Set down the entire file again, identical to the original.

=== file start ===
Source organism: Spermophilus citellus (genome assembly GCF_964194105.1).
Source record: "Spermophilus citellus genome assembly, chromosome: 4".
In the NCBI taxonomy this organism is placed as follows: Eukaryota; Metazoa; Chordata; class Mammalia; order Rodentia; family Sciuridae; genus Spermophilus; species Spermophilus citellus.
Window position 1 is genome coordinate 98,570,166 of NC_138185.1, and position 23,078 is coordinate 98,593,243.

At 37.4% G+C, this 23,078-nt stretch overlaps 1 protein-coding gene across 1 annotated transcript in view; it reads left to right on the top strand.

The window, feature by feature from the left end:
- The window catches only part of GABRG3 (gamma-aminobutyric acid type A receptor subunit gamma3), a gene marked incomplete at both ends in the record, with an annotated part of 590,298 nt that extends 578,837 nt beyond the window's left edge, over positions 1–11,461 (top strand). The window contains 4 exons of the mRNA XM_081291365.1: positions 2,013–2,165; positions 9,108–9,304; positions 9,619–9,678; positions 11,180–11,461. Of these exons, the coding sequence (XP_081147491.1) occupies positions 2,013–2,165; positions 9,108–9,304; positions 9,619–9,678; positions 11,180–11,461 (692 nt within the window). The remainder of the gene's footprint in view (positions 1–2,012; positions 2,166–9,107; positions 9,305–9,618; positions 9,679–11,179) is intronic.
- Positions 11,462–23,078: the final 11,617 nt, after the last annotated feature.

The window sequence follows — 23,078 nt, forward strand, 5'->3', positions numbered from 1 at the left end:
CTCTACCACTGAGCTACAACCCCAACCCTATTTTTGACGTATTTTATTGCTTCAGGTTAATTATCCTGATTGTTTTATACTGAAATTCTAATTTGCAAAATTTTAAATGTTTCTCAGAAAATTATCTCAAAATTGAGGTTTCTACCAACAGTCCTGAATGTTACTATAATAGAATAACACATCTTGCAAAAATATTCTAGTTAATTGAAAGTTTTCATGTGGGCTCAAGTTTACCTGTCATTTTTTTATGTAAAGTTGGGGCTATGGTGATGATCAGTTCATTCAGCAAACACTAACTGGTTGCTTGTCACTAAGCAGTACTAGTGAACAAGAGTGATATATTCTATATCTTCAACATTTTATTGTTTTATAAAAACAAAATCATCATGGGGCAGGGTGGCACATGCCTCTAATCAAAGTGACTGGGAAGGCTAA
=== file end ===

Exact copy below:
Source organism: Spermophilus citellus (genome assembly GCF_964194105.1).
Source record: "Spermophilus citellus genome assembly, chromosome: 4".
In the NCBI taxonomy this organism is placed as follows: Eukaryota; Metazoa; Chordata; class Mammalia; order Rodentia; family Sciuridae; genus Spermophilus; species Spermophilus citellus.
Window position 1 is genome coordinate 98,570,166 of NC_138185.1, and position 23,078 is coordinate 98,593,243.

At 37.4% G+C, this 23,078-nt stretch overlaps 1 protein-coding gene across 1 annotated transcript in view; it reads left to right on the top strand.

The window, feature by feature from the left end:
- The window catches only part of GABRG3 (gamma-aminobutyric acid type A receptor subunit gamma3), a gene marked incomplete at both ends in the record, with an annotated part of 590,298 nt that extends 578,837 nt beyond the window's left edge, over positions 1–11,461 (top strand). The window contains 4 exons of the mRNA XM_081291365.1: positions 2,013–2,165; positions 9,108–9,304; positions 9,619–9,678; positions 11,180–11,461. Of these exons, the coding sequence (XP_081147491.1) occupies positions 2,013–2,165; positions 9,108–9,304; positions 9,619–9,678; positions 11,180–11,461 (692 nt within the window). The remainder of the gene's footprint in view (positions 1–2,012; positions 2,166–9,107; positions 9,305–9,618; positions 9,679–11,179) is intronic.
- Positions 11,462–23,078: the final 11,617 nt, after the last annotated feature.

The window sequence follows — 23,078 nt, forward strand, 5'->3', positions numbered from 1 at the left end:
CTCTACCACTGAGCTACAACCCCAACCCTATTTTTGACGTATTTTATTGCTTCAGGTTAATTATCCTGATTGTTTTATACTGAAATTCTAATTTGCAAAATTTTAAATGTTTCTCAGAAAATTATCTCAAAATTGAGGTTTCTACCAACAGTCCTGAATGTTACTATAATAGAATAACACATCTTGCAAAAATATTCTAGTTAATTGAAAGTTTTCATGTGGGCTCAAGTTTACCTGTCATTTTTTTATGTAAAGTTGGGGCTATGGTGATGATCAGTTCATTCAGCAAACACTAACTGGTTGCTTGTCACTAAGCAGTACTAGTGAACAAGAGTGATATATTCTATATCTTCAACATTTTATTGTTTTATAAAAACAAAATCATCATGGGGCAGGGTGGCACATGCCTCTAATCAAAGTGACTGGGAAGGCTAA